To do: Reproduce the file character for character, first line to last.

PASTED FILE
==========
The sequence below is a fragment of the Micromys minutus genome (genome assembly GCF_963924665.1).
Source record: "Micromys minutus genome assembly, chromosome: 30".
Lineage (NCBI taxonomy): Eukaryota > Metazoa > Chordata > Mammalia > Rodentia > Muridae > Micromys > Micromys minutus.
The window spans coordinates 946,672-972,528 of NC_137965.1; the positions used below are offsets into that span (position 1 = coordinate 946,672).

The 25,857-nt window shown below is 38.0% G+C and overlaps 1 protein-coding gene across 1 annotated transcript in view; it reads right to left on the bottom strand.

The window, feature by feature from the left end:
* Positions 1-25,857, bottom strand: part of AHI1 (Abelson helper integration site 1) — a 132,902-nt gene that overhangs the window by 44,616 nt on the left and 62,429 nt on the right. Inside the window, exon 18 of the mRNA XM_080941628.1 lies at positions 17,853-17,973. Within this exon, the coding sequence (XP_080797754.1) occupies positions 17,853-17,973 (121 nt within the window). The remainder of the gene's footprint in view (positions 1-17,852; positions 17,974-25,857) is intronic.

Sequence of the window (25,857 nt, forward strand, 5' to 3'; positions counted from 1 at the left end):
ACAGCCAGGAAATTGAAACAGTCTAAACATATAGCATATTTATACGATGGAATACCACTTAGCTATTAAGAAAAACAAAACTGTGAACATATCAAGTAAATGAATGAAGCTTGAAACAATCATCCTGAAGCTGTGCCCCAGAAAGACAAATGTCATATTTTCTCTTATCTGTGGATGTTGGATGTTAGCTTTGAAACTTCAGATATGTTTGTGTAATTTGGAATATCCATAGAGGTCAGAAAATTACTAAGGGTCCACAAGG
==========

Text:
The sequence below is a fragment of the Micromys minutus genome (genome assembly GCF_963924665.1).
Source record: "Micromys minutus genome assembly, chromosome: 30".
Lineage (NCBI taxonomy): Eukaryota > Metazoa > Chordata > Mammalia > Rodentia > Muridae > Micromys > Micromys minutus.
The window spans coordinates 946,672-972,528 of NC_137965.1; the positions used below are offsets into that span (position 1 = coordinate 946,672).

The 25,857-nt window shown below is 38.0% G+C and overlaps 1 protein-coding gene across 1 annotated transcript in view; it reads right to left on the bottom strand.

The window, feature by feature from the left end:
* Positions 1-25,857, bottom strand: part of AHI1 (Abelson helper integration site 1) — a 132,902-nt gene that overhangs the window by 44,616 nt on the left and 62,429 nt on the right. Inside the window, exon 18 of the mRNA XM_080941628.1 lies at positions 17,853-17,973. Within this exon, the coding sequence (XP_080797754.1) occupies positions 17,853-17,973 (121 nt within the window). The remainder of the gene's footprint in view (positions 1-17,852; positions 17,974-25,857) is intronic.

Sequence of the window (25,857 nt, forward strand, 5' to 3'; positions counted from 1 at the left end):
ACAGCCAGGAAATTGAAACAGTCTAAACATATAGCATATTTATACGATGGAATACCACTTAGCTATTAAGAAAAACAAAACTGTGAACATATCAAGTAAATGAATGAAGCTTGAAACAATCATCCTGAAGCTGTGCCCCAGAAAGACAAATGTCATATTTTCTCTTATCTGTGGATGTTGGATGTTAGCTTTGAAACTTCAGATATGTTTGTGTAATTTGGAATATCCATAGAGGTCAGAAAATTACTAAGGGTCCACAAGG